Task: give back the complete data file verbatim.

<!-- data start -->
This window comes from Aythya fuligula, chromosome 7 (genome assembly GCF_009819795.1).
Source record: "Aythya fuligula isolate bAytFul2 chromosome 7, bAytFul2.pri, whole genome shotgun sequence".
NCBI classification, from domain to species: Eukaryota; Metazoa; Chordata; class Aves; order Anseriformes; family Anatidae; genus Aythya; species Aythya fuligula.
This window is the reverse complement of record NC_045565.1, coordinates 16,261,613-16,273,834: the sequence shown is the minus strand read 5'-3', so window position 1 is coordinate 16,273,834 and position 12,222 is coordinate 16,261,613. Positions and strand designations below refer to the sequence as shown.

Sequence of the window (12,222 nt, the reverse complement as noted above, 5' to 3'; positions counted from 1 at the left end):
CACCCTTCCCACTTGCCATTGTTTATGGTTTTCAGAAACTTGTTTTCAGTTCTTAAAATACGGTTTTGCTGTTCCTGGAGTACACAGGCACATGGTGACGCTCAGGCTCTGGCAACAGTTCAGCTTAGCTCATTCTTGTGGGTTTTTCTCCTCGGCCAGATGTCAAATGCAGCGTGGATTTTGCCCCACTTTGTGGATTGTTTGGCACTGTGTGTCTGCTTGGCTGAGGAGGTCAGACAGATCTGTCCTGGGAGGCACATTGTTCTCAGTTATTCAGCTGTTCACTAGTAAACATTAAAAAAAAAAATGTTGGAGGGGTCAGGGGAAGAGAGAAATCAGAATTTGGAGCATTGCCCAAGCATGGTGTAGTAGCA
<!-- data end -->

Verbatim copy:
This window comes from Aythya fuligula, chromosome 7 (genome assembly GCF_009819795.1).
Source record: "Aythya fuligula isolate bAytFul2 chromosome 7, bAytFul2.pri, whole genome shotgun sequence".
NCBI classification, from domain to species: Eukaryota; Metazoa; Chordata; class Aves; order Anseriformes; family Anatidae; genus Aythya; species Aythya fuligula.
This window is the reverse complement of record NC_045565.1, coordinates 16,261,613-16,273,834: the sequence shown is the minus strand read 5'-3', so window position 1 is coordinate 16,273,834 and position 12,222 is coordinate 16,261,613. Positions and strand designations below refer to the sequence as shown.

Sequence of the window (12,222 nt, the reverse complement as noted above, 5' to 3'; positions counted from 1 at the left end):
CACCCTTCCCACTTGCCATTGTTTATGGTTTTCAGAAACTTGTTTTCAGTTCTTAAAATACGGTTTTGCTGTTCCTGGAGTACACAGGCACATGGTGACGCTCAGGCTCTGGCAACAGTTCAGCTTAGCTCATTCTTGTGGGTTTTTCTCCTCGGCCAGATGTCAAATGCAGCGTGGATTTTGCCCCACTTTGTGGATTGTTTGGCACTGTGTGTCTGCTTGGCTGAGGAGGTCAGACAGATCTGTCCTGGGAGGCACATTGTTCTCAGTTATTCAGCTGTTCACTAGTAAACATTAAAAAAAAAAATGTTGGAGGGGTCAGGGGAAGAGAGAAATCAGAATTTGGAGCATTGCCCAAGCATGGTGTAGTAGCA